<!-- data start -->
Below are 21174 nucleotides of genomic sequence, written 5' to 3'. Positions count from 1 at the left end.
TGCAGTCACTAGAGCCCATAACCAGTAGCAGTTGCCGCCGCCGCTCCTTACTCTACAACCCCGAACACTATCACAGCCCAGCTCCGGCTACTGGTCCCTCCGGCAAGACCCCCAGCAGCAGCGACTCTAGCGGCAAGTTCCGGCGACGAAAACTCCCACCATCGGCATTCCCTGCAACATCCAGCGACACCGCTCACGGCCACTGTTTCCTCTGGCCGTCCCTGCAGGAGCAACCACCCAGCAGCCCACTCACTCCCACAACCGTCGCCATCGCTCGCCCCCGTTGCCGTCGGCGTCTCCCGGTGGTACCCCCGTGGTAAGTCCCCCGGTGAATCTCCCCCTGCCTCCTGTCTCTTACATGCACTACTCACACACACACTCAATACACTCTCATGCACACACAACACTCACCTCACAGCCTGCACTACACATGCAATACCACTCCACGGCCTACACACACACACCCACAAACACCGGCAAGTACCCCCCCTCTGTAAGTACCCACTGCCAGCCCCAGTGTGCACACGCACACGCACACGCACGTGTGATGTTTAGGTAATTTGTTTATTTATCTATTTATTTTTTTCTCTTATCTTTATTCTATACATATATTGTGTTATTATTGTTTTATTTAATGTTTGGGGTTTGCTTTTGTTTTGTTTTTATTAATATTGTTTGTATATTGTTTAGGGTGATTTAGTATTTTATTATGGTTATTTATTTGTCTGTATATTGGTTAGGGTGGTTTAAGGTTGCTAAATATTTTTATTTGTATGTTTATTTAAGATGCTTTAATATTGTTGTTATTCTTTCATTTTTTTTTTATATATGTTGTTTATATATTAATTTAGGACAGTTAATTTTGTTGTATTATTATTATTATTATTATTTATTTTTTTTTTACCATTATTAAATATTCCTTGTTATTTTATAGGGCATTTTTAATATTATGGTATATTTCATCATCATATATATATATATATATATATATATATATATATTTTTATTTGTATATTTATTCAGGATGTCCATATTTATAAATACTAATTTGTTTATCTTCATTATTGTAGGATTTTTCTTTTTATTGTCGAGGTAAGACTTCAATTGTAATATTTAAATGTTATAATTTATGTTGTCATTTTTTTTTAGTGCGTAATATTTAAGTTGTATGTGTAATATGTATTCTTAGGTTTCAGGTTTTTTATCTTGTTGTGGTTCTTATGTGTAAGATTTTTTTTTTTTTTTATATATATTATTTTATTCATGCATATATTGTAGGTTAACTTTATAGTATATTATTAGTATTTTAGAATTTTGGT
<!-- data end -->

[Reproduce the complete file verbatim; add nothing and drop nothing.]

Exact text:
Below are 21174 nucleotides of genomic sequence, written 5' to 3'. Positions count from 1 at the left end.
TGCAGTCACTAGAGCCCATAACCAGTAGCAGTTGCCGCCGCCGCTCCTTACTCTACAACCCCGAACACTATCACAGCCCAGCTCCGGCTACTGGTCCCTCCGGCAAGACCCCCAGCAGCAGCGACTCTAGCGGCAAGTTCCGGCGACGAAAACTCCCACCATCGGCATTCCCTGCAACATCCAGCGACACCGCTCACGGCCACTGTTTCCTCTGGCCGTCCCTGCAGGAGCAACCACCCAGCAGCCCACTCACTCCCACAACCGTCGCCATCGCTCGCCCCCGTTGCCGTCGGCGTCTCCCGGTGGTACCCCCGTGGTAAGTCCCCCGGTGAATCTCCCCCTGCCTCCTGTCTCTTACATGCACTACTCACACACACACTCAATACACTCTCATGCACACACAACACTCACCTCACAGCCTGCACTACACATGCAATACCACTCCACGGCCTACACACACACACCCACAAACACCGGCAAGTACCCCCCCTCTGTAAGTACCCACTGCCAGCCCCAGTGTGCACACGCACACGCACACGCACGTGTGATGTTTAGGTAATTTGTTTATTTATCTATTTATTTTTTTCTCTTATCTTTATTCTATACATATATTGTGTTATTATTGTTTTATTTAATGTTTGGGGTTTGCTTTTGTTTTGTTTTTATTAATATTGTTTGTATATTGTTTAGGGTGATTTAGTATTTTATTATGGTTATTTATTTGTCTGTATATTGGTTAGGGTGGTTTAAGGTTGCTAAATATTTTTATTTGTATGTTTATTTAAGATGCTTTAATATTGTTGTTATTCTTTCATTTTTTTTTTATATATGTTGTTTATATATTAATTTAGGACAGTTAATTTTGTTGTATTATTATTATTATTATTATTTATTTTTTTTTTACCATTATTAAATATTCCTTGTTATTTTATAGGGCATTTTTAATATTATGGTATATTTCATCATCATATATATATATATATATATATATATATATATATTTTTATTTGTATATTTATTCAGGATGTCCATATTTATAAATACTAATTTGTTTATCTTCATTATTGTAGGATTTTTCTTTTTATTGTCGAGGTAAGACTTCAATTGTAATATTTAAATGTTATAATTTATGTTGTCATTTTTTTTTAGTGCGTAATATTTAAGTTGTATGTGTAATATGTATTCTTAGGTTTCAGGTTTTTTATCTTGTTGTGGTTCTTATGTGTAAGATTTTTTTTTTTTTTTATATATATTATTTTATTCATGCATATATTGTAGGTTAACTTTATAGTATATTATTAGTATTTTAGAATTTTGGT